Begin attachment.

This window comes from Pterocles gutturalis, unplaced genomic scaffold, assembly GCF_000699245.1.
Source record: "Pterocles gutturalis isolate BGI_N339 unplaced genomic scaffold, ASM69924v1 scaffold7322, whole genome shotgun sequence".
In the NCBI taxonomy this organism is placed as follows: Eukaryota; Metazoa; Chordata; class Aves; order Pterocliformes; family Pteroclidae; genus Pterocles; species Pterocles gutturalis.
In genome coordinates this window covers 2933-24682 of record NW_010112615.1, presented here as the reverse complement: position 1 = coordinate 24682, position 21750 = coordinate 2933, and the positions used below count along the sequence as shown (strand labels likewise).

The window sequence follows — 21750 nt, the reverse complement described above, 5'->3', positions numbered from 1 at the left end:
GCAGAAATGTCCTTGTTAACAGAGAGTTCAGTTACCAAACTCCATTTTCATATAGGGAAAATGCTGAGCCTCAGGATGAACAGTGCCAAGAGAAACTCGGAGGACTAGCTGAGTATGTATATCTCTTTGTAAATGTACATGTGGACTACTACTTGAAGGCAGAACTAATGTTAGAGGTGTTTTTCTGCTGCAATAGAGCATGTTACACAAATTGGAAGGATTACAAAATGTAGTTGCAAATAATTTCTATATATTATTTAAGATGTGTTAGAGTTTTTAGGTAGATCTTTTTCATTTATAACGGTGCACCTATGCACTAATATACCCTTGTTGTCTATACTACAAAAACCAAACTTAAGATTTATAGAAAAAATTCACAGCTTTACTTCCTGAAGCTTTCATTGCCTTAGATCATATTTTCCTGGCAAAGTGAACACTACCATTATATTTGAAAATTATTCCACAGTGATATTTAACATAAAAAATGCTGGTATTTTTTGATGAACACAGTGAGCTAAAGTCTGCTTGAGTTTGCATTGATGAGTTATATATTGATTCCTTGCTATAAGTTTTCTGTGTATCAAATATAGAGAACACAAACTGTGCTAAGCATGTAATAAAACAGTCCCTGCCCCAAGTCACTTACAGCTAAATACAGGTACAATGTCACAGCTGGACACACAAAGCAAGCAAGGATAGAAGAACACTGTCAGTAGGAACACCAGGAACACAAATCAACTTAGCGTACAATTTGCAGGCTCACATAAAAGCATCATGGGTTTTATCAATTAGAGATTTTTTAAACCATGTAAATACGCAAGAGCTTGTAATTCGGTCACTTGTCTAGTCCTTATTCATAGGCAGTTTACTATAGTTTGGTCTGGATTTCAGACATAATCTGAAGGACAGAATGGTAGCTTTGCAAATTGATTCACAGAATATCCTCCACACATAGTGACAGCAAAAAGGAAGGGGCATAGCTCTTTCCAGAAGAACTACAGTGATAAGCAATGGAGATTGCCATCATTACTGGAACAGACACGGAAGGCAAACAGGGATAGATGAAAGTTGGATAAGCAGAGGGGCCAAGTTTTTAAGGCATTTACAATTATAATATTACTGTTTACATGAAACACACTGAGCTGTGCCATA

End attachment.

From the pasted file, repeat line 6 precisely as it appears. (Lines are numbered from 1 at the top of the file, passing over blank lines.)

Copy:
GCAGAAATGTCCTTGTTAACAGAGAGTTCAGTTACCAAACTCCATTTTCATATAGGGAAAATGCTGAGCCTCAGGATGAACAGTGCCAAGAGAAACTCGGAGGACTAGCTGAGTATGTATATCTCTTTGTAAATGTACATGTGGACTACTACTTGAAGGCAGAACTAATGTTAGAGGTGTTTTTCTGCTGCAATAGAGCATGTTACACAAATTGGAAGGATTACAAAATGTAGTTGCAAATAATTTCTATATATTATTTAAGATGTGTTAGAGTTTTTAGGTAGATCTTTTTCATTTATAACGGTGCACCTATGCACTAATATACCCTTGTTGTCTATACTACAAAAACCAAACTTAAGATTTATAGAAAAAATTCACAGCTTTACTTCCTGAAGCTTTCATTGCCTTAGATCATATTTTCCTGGCAAAGTGAACACTACCATTATATTTGAAAATTATTCCACAGTGATATTTAACATAAAAAATGCTGGTATTTTTTGATGAACACAGTGAGCTAAAGTCTGCTTGAGTTTGCATTGATGAGTTATATATTGATTCCTTGCTATAAGTTTTCTGTGTATCAAATATAGAGAACACAAACTGTGCTAAGCATGTAATAAAACAGTCCCTGCCCCAAGTCACTTACAGCTAAATACAGGTACAATGTCACAGCTGGACACACAAAGCAAGCAAGGATAGAAGAACACTGTCAGTAGGAACACCAGGAACACAAATCAACTTAGCGTACAATTTGCAGGCTCACATAAAAGCATCATGGGTTTTATCAATTAGAGATTTTTTAAACCATGTAAATACGCAAGAGCTTGTAATTCGGTCACTTGTCTAGTCCTTATTCATAGGCAGTTTACTATAGTTTGGTCTGGATTTCAGACATAATCTGAAGGACAGAATGGTAGCTTTGCAAATTGATTCACAGAATATCCTCCACACATAGTGACAGCAAAAAGGAAGGGGCATAGCTCTTTCCAGAAGAACTACAGTGATAAGCAATGGAGATTGCCATCATTACTGGAACAGACACGGAAGGCAAACAGGGATAGATGAAAGTTGGATAAGCAGAGGGGCCAAGTTTTTAAGGCATTTACAATTATAATATTACTGTTTACATGAAACACACTGAGCTGTGCCATA